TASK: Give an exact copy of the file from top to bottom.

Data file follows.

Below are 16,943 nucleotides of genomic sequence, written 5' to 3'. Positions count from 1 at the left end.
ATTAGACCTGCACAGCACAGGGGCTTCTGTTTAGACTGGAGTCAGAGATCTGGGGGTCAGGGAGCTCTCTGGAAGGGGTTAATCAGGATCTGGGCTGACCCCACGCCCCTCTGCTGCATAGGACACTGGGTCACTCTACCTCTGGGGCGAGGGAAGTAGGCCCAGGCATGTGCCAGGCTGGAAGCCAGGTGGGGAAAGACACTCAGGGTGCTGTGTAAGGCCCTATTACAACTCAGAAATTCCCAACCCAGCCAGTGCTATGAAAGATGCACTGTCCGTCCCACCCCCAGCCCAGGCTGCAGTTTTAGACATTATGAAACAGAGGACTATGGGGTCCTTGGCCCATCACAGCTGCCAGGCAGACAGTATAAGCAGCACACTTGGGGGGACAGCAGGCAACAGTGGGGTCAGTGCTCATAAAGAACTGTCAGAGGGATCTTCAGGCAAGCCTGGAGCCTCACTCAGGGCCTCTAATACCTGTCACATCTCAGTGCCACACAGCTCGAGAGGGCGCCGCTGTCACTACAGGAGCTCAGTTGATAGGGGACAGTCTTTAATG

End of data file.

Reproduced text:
Below are 16,943 nucleotides of genomic sequence, written 5' to 3'. Positions count from 1 at the left end.
ATTAGACCTGCACAGCACAGGGGCTTCTGTTTAGACTGGAGTCAGAGATCTGGGGGTCAGGGAGCTCTCTGGAAGGGGTTAATCAGGATCTGGGCTGACCCCACGCCCCTCTGCTGCATAGGACACTGGGTCACTCTACCTCTGGGGCGAGGGAAGTAGGCCCAGGCATGTGCCAGGCTGGAAGCCAGGTGGGGAAAGACACTCAGGGTGCTGTGTAAGGCCCTATTACAACTCAGAAATTCCCAACCCAGCCAGTGCTATGAAAGATGCACTGTCCGTCCCACCCCCAGCCCAGGCTGCAGTTTTAGACATTATGAAACAGAGGACTATGGGGTCCTTGGCCCATCACAGCTGCCAGGCAGACAGTATAAGCAGCACACTTGGGGGGACAGCAGGCAACAGTGGGGTCAGTGCTCATAAAGAACTGTCAGAGGGATCTTCAGGCAAGCCTGGAGCCTCACTCAGGGCCTCTAATACCTGTCACATCTCAGTGCCACACAGCTCGAGAGGGCGCCGCTGTCACTACAGGAGCTCAGTTGATAGGGGACAGTCTTTAATG